Last week, Professor Brook Baker filed an Amicus Brief responding to four of the arguments made by Pfizer against the compulsory license requested by KEI in the Dominican Republic to allow the distribution of the generic version of Paxlovid. His brief was officially filed with the patent office. Professor Baker summarizes his brief as follows.
This submission is limited to four general points relevant to the compulsory license petition pending for decision at the Dominican Republic Patent Office relating to Pfizer’s COVID-19 antiviral, Paxlovid. More particularly, it responds to central arguments put forth by Pfizer in its opposition to the compulsory license petition filed by Knowledge Ecology International (KEI). The first point is that the relevant human rights at stake in this petition are the rights of Dominican Republic people to have expanded, expedited, affordable, and equitable access to nirmatrelvir + ritonavir for outpatient use to prevent disease progression, hospitalization, and even death. The primacy of the people’s right to health is directly contrary to Pfizer’s assertion of a nearly inviolate human right to its intellectual property. However, Pfizer has no enforceable human rights to the patent and data rights it asserts over Paxlovid and to the contrary is violating its human rights duties by filing this opposition. The second point is that even the intellectual property rights that Pfizer does have are constrained ab initio by the possibility of a compulsory license; at the time they filed for a patent application covering Paxlovid, the government’s right to issue a compulsory license for stated purposes was fully authorized in Dominican Republic law. The third point is that Pfizer’s opposition is duplicitous in that its voluntary license with the Medicines Patent Pool and its sublicensees directly allows for countries like the Dominican Republic, excluded from the territorial coverage of the voluntary license and sublicenses, to issue compulsory licenses that would allow generic sublicensees to sell generic nirmatrelvir + ritonavir to them. By filing its 44-page opposition to this compulsory license request, Pfizer recants and undermines the right it freely negotiated with the MPP.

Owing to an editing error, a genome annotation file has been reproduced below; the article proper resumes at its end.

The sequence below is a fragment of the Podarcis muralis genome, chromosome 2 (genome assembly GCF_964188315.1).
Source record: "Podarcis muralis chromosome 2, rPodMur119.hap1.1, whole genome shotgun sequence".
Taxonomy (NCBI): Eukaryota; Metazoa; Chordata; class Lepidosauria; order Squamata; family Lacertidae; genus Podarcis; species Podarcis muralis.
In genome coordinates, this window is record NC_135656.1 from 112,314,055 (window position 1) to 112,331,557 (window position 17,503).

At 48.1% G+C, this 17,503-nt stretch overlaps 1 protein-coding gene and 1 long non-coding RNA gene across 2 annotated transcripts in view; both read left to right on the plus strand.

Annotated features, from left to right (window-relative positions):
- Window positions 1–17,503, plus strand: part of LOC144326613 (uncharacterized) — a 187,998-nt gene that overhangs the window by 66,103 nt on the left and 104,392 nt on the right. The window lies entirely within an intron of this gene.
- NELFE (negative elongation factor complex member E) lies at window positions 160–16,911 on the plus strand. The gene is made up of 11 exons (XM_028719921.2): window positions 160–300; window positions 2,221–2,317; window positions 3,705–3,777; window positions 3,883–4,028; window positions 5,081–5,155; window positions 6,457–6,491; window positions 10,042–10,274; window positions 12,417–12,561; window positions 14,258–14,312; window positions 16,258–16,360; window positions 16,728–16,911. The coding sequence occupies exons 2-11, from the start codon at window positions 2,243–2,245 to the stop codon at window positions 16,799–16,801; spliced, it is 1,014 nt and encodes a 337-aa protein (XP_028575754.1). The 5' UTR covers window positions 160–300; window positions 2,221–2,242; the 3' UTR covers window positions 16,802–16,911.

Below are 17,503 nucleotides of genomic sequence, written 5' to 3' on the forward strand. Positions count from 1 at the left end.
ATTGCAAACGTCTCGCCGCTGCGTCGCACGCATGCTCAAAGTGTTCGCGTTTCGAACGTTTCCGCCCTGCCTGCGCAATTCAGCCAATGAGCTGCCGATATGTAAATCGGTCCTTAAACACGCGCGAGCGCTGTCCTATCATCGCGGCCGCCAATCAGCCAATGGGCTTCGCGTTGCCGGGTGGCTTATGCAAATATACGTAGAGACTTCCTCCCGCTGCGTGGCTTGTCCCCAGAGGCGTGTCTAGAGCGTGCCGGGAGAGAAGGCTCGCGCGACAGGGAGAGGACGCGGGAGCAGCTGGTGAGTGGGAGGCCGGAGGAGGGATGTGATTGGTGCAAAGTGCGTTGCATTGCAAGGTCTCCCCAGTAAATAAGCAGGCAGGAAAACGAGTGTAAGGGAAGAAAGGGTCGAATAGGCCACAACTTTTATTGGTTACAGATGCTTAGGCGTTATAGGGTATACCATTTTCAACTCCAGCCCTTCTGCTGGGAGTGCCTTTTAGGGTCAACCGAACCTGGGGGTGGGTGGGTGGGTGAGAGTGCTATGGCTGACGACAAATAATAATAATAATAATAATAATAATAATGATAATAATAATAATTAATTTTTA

The fourth point is perhaps the easiest. Neither the TRIPS Agreement nor that Dominican Republic compulsory licensing law requires a separate executive declaration of the need for and grounds for a compulsory license request on a particular medicine. As clarified by the Doha Declaration on the TRIPS Agreement and Public Health, countries have total freedom to decide the “grounds” for compulsory licenses and can do so on stated policy grounds, not merely on the basis of case-by-case advance executive declaration. This understanding of the right to state broad and multiple grounds that justify the issuance of compulsory licenses is codified in the law of virtually every country that issues compulsory licenses. There are particular compulsory licenses rules in the special circumstances where a government faces an emergency or matter of extreme urgency – for example, the elimination of the requirement to engage in negotiations for a voluntary license on reasonable commercial terms – but even in such urgent circumstances a formal executive pronouncement is not a TRIPS requirement. The emergency or urgency can be recognized by the authority that grants the compulsory license. In sum, Pfizer seeks to complicate and undermine widely recognized procedural simplicities by imposing a dual process – first executive declaration on the need for a compulsory license as a gateway barrier and only thereafter and secondarily case-by-case consideration of the actual compulsory license application to be considered, in the case of the Dominican Republic, on broad public interest grounds.